Tomeu Caldentey – the first Mallorcan chef on the island to gain a Michelin star for his cuisine (in 2004) – has re-opened his Taronja Negre restaurant in Sant Llorenç (near Manacor), where it originally shared premises with the Michelin-starred Bou Restaurant.
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Taronja Negre (meaning ‘black orange’) has returned to its former characterful old stone mill home, but offering a new culinary concept. When we visited, every table was full. Eating here is all about fun, innovation, and flavourful, reasonably priced but high-quality dishes, made for sharing.
A spiral staircase leads up to the dining room, where a large window offers views of chefs working in the kitchen. The concept is informal: cutlery is presented in a small pot on each table, and the menu is handwritten on a notepad, on which you note the dishes you want to order. This piece of paper becomes your bill at the end of your lunch or dinner. Simple, but efficient.
In 2004 chef/patron Tomeu Caldentey became the island’s first Mallorcan chef to gain a Michelin star. Here we review his restaurant’s Bou Concept menu. […] Restaurant Bou, Sa Coma
Dishes (which change regularly) come under categories including fish, fondue, shabu-shabu, a traditional dish, accompaniments, and desserts. There’s always a ‘pizzaïmada’. Is it a pizza? Is it an ‘ensaïmada’? It’s somewhere in between – and surprisingly good, with a delicious crispy base that melts in the mouth. Ours was topped with ham, cheese from Mahon, and rocket.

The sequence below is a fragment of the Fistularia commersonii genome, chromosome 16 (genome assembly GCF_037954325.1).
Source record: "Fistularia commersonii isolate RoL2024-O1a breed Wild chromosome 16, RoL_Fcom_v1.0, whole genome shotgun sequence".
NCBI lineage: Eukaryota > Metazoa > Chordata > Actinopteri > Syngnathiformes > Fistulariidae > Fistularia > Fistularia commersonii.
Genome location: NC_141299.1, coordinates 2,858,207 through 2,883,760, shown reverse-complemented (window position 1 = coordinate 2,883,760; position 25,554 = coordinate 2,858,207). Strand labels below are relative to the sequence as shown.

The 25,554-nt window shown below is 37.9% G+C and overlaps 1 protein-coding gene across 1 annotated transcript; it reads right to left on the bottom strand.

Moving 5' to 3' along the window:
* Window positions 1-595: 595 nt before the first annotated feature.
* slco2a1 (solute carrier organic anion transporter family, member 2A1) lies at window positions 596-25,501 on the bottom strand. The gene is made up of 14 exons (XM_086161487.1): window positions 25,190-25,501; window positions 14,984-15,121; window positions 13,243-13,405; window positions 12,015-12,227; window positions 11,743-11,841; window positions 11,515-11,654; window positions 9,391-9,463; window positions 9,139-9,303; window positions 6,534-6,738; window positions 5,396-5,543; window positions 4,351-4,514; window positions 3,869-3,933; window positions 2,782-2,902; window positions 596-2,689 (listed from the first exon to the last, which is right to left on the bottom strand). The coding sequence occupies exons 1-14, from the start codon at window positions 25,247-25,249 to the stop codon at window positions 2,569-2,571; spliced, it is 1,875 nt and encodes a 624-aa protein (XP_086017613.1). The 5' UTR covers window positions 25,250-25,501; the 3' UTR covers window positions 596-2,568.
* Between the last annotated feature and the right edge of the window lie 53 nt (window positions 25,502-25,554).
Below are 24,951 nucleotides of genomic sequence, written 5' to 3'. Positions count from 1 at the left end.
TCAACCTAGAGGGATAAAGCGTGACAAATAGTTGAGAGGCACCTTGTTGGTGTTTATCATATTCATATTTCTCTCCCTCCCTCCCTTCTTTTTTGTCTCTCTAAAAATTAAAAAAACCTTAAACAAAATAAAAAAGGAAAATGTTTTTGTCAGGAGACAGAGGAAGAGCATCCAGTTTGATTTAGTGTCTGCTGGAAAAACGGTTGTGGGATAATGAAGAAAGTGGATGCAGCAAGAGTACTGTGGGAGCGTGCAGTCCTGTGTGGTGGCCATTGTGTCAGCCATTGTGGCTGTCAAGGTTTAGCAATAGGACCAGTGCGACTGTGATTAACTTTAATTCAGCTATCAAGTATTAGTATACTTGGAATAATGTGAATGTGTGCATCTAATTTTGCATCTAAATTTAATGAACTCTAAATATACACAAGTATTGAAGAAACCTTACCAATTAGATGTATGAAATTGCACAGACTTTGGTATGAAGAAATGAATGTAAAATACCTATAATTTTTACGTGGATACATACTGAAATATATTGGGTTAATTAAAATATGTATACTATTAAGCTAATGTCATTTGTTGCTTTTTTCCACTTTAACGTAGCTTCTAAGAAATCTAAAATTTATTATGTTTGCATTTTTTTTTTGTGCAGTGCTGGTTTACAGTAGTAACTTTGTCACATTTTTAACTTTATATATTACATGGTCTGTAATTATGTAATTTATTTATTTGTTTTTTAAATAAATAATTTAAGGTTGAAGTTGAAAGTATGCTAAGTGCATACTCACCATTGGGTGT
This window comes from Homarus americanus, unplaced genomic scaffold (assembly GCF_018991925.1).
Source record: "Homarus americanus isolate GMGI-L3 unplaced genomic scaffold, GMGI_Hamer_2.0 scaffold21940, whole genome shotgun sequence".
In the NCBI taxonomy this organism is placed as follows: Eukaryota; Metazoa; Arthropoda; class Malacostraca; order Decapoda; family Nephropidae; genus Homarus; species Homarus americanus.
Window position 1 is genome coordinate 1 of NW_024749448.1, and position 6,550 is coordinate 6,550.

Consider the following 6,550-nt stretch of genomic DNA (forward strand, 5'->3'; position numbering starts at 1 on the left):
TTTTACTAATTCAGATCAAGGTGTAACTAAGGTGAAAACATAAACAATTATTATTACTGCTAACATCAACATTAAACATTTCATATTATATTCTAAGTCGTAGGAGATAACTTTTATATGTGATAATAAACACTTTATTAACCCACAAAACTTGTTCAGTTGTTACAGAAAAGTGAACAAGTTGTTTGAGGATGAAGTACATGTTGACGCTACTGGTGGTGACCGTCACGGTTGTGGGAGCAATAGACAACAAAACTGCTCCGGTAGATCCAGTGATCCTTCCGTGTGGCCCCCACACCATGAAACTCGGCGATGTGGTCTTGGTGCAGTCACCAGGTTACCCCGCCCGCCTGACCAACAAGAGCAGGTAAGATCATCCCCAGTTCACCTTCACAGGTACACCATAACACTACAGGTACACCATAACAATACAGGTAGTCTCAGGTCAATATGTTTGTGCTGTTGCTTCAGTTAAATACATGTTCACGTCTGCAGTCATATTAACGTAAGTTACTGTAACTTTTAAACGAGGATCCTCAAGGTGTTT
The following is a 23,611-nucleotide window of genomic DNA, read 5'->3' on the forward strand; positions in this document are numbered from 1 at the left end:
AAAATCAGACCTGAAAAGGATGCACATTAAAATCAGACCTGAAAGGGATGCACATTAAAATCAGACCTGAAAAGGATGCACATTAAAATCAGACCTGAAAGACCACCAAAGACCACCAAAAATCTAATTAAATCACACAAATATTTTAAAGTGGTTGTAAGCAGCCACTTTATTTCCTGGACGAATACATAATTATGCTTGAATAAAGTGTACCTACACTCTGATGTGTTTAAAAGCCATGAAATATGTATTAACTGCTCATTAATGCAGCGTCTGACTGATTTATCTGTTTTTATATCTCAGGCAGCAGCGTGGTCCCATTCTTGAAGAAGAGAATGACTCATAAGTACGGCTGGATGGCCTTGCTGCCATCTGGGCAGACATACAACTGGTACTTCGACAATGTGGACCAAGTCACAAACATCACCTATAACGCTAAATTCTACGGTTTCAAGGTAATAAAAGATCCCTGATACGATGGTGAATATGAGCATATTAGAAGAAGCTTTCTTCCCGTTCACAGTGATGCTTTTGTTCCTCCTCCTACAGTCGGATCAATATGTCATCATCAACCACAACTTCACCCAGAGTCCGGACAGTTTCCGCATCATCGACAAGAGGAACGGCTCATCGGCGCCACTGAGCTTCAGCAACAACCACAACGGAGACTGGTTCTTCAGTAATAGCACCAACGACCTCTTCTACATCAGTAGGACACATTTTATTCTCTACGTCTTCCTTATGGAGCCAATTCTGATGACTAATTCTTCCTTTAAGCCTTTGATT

Diners have some hands-on fun too, when choosing a fondue or shabu-shabu dish. The latter is a Japanese concept whereby diners cook their food in a pot of simmering broth, at the table. Long tongs are provided and it doesn’t take long to master the technique. If things get a little messy, nobody minds; the tablecloths are covered with a disposable runner, just in case . . .
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The ‘orbegozo’ is also fun: a trolley made to look like an old stove, which a chef periodically wheels through the restaurant, to tempt you. We indulged in a pot of tender plump mussels with salsa verde, cooked alongside our table. They were perfect with the house focaccia, which we spread with Taronja Negre’s signature fluffy orange-and-black-olive-flavoured mayonnaise.
Cheese-lovers can choose from a good selection presented on another smile-inducing custom-made trolley. You sense that Tomeu and his team had a lot of fun planning the new-concept Taronja Negre.
Drinks are reasonably priced. A cava, or their own-recipe sangria, costs 4,50 euros. Wines range from 3,50 to 4,50 euros a glass; there’s no list, but the wines were carefully selected by the award-winning Manuel Pérez (Es Moli d’en Bou’s maître d’ and sommelier) and he seems to have catered for most tastes.
Taronja Negre offers a different eating-out experience that combines good food with a relaxed ambience, friendly service, and some fun. It’s great for a group of friends but, however many at your table, remember that each dish is for sharing. Otherwise you could order more than you can comfortably eat!